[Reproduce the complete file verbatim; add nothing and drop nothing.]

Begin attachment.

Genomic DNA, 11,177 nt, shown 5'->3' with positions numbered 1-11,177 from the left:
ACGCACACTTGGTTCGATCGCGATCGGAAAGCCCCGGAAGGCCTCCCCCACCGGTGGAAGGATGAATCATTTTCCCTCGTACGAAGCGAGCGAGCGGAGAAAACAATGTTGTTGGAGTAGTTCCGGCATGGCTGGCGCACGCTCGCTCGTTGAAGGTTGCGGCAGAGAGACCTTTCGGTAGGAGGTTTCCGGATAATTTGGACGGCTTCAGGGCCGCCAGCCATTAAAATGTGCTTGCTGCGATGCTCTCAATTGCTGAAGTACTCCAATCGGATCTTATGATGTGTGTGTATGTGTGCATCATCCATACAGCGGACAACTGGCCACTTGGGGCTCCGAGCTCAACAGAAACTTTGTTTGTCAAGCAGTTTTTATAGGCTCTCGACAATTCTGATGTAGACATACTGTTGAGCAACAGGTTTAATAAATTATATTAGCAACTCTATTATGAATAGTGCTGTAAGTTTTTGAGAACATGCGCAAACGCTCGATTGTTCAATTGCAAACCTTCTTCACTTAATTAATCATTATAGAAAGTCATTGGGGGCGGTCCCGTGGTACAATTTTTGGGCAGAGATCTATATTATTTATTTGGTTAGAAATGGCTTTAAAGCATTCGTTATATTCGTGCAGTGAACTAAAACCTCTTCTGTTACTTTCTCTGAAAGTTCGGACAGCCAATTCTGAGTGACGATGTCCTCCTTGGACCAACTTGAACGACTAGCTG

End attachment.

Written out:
Genomic DNA, 11,177 nt, shown 5'->3' with positions numbered 1-11,177 from the left:
ACGCACACTTGGTTCGATCGCGATCGGAAAGCCCCGGAAGGCCTCCCCCACCGGTGGAAGGATGAATCATTTTCCCTCGTACGAAGCGAGCGAGCGGAGAAAACAATGTTGTTGGAGTAGTTCCGGCATGGCTGGCGCACGCTCGCTCGTTGAAGGTTGCGGCAGAGAGACCTTTCGGTAGGAGGTTTCCGGATAATTTGGACGGCTTCAGGGCCGCCAGCCATTAAAATGTGCTTGCTGCGATGCTCTCAATTGCTGAAGTACTCCAATCGGATCTTATGATGTGTGTGTATGTGTGCATCATCCATACAGCGGACAACTGGCCACTTGGGGCTCCGAGCTCAACAGAAACTTTGTTTGTCAAGCAGTTTTTATAGGCTCTCGACAATTCTGATGTAGACATACTGTTGAGCAACAGGTTTAATAAATTATATTAGCAACTCTATTATGAATAGTGCTGTAAGTTTTTGAGAACATGCGCAAACGCTCGATTGTTCAATTGCAAACCTTCTTCACTTAATTAATCATTATAGAAAGTCATTGGGGGCGGTCCCGTGGTACAATTTTTGGGCAGAGATCTATATTATTTATTTGGTTAGAAATGGCTTTAAAGCATTCGTTATATTCGTGCAGTGAACTAAAACCTCTTCTGTTACTTTCTCTGAAAGTTCGGACAGCCAATTCTGAGTGACGATGTCCTCCTTGGACCAACTTGAACGACTAGCTG